One of the most common topics we are asked about as CPAs is that of gift tax. Though a significant majority of clients we see are not required to pay any gift tax, many of them do end up with the requirement to file a gift tax return for certain years. In the case that gift tax is actually due, it is paid only by the giver/estate, never by the recipient/inheritor.

 

In general, all transfers of cash or property are considered gifts, aside from these specific exceptions, in which the amount transferred is exempted entirely:

  1. Gifts paid as tuition directly to an educational organization
  2. Gifts paid directly to a provider for medical care
  3. Gifts made directly to a political organization
  4. Gifts to one’s spouse
  5. Gifts made directly to charitable organization

 

Each year, an individual may gift up to $16,000 to an individual without any reporting requirements. If any gifts over that threshold are made, then a gift tax return is required to be filed. The $16,000 applies to each recipient separately. For example, if an individual gifted $10,000 in one year to each of his 5 grandchildren, they still would not need to file a gift tax return since none of the recipients individually received over $16,000.

 

In the case that gifts to an individual for the year are over the threshold, the amount over $16,000 then reduces the giver’s lifetime gift exemption, which for 2022 is $12.06 million. Once the lifetime exemption amount is entirely exhausted, then each gift made is subject to the gift tax. For example, if an individual gifted each of their 5 grandkids $50,000, they would file a gift tax return to report that their lifetime exemption was reduced by $170,000. (50k–16k for each gift x5)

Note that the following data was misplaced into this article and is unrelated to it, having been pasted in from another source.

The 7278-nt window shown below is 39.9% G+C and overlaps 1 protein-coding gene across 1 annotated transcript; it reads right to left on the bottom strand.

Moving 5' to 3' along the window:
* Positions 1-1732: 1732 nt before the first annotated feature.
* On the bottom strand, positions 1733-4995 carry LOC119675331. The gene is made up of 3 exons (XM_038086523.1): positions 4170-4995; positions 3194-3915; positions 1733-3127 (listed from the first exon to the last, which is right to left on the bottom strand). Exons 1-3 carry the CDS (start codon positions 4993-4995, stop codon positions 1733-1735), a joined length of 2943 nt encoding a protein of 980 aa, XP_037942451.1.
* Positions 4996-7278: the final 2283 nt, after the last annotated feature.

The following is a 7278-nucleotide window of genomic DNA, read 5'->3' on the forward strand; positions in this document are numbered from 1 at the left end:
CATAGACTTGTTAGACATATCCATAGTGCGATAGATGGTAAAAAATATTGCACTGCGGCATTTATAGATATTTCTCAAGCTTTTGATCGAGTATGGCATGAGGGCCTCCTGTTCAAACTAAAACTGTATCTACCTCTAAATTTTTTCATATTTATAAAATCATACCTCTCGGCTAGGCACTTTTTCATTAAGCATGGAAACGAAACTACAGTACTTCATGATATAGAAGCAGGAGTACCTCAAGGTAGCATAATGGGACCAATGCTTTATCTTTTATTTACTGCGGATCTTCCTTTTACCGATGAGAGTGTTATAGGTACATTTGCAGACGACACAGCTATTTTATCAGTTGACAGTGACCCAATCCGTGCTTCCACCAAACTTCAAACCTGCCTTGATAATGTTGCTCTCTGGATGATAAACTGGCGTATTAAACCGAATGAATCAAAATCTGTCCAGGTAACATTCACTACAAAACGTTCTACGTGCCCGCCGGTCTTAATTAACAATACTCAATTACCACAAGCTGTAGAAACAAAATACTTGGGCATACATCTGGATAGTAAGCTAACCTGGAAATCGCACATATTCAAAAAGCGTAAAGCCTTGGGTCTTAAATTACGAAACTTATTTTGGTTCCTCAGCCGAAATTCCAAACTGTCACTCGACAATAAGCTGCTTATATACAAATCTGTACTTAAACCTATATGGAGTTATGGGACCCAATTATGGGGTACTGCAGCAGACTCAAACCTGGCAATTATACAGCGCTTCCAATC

The gift tax and estate tax are one in the same. Thus, the remaining lifetime exemption is an important consideration when it comes to estate planning. A decedent’s estate is only subject to gift/estate tax if it is in excess of the remaining exemption. For example, if an individual that had $8 million of exemption remaining passed away and left an estate worth $10 million, $2 million of that would be subject to the gift/estate tax.

 

For married taxpayers, there is an opportunity to treat gifts as a split between both spouses. This allows for each spouse’s $16,000 annual exemption to be used. If one spouse gifts $20,000 to an individual, then they can elect on the gift tax return to treat the gift as $10,000 coming from each spouse. The return is still required to be filed, but neither of their lifetime exemptions are reduced. If the gift is originally given from a joint account or was property jointly owned by both spouses, then no return needs to be filed if the gift is under $32,000.

 

It is imperative that records are kept of any significant gifts made each year, so we can ensure you are in compliance with gift tax requirements. If you have any questions about gifting or gift and estate taxes, please get in touch with a member of the Kimble team.